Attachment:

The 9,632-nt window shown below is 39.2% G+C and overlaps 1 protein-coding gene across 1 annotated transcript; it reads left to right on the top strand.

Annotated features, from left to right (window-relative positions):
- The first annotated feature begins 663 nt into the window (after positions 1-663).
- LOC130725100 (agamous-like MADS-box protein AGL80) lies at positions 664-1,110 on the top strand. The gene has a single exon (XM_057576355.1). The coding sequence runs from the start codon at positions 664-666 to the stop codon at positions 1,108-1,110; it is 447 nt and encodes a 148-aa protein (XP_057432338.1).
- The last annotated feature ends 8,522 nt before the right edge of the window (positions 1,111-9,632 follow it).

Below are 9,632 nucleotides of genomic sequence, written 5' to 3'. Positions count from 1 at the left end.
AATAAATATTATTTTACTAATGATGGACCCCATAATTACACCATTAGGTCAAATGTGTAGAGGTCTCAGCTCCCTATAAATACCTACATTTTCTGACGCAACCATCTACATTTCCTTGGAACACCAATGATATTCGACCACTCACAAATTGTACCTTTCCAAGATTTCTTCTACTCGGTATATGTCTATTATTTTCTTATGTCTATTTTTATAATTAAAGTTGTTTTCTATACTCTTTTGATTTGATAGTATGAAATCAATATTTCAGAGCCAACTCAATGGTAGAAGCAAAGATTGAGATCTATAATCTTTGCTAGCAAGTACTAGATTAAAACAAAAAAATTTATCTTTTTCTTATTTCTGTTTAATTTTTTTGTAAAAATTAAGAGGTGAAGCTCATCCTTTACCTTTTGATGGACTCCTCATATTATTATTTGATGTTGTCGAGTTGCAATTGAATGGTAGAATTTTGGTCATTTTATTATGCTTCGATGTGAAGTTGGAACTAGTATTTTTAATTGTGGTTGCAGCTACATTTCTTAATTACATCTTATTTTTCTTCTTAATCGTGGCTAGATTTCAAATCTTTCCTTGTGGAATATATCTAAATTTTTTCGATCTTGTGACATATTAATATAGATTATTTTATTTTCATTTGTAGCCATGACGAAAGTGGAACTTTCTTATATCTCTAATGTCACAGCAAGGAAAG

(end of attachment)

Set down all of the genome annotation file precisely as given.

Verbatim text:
The 9,632-nt window shown below is 39.2% G+C and overlaps 1 protein-coding gene across 1 annotated transcript; it reads left to right on the top strand.

Annotated features, from left to right (window-relative positions):
- The first annotated feature begins 663 nt into the window (after positions 1-663).
- LOC130725100 (agamous-like MADS-box protein AGL80) lies at positions 664-1,110 on the top strand. The gene has a single exon (XM_057576355.1). The coding sequence runs from the start codon at positions 664-666 to the stop codon at positions 1,108-1,110; it is 447 nt and encodes a 148-aa protein (XP_057432338.1).
- The last annotated feature ends 8,522 nt before the right edge of the window (positions 1,111-9,632 follow it).

Below are 9,632 nucleotides of genomic sequence, written 5' to 3'. Positions count from 1 at the left end.
AATAAATATTATTTTACTAATGATGGACCCCATAATTACACCATTAGGTCAAATGTGTAGAGGTCTCAGCTCCCTATAAATACCTACATTTTCTGACGCAACCATCTACATTTCCTTGGAACACCAATGATATTCGACCACTCACAAATTGTACCTTTCCAAGATTTCTTCTACTCGGTATATGTCTATTATTTTCTTATGTCTATTTTTATAATTAAAGTTGTTTTCTATACTCTTTTGATTTGATAGTATGAAATCAATATTTCAGAGCCAACTCAATGGTAGAAGCAAAGATTGAGATCTATAATCTTTGCTAGCAAGTACTAGATTAAAACAAAAAAATTTATCTTTTTCTTATTTCTGTTTAATTTTTTTGTAAAAATTAAGAGGTGAAGCTCATCCTTTACCTTTTGATGGACTCCTCATATTATTATTTGATGTTGTCGAGTTGCAATTGAATGGTAGAATTTTGGTCATTTTATTATGCTTCGATGTGAAGTTGGAACTAGTATTTTTAATTGTGGTTGCAGCTACATTTCTTAATTACATCTTATTTTTCTTCTTAATCGTGGCTAGATTTCAAATCTTTCCTTGTGGAATATATCTAAATTTTTTCGATCTTGTGACATATTAATATAGATTATTTTATTTTCATTTGTAGCCATGACGAAAGTGGAACTTTCTTATATCTCTAATGTCACAGCAAGGAAAG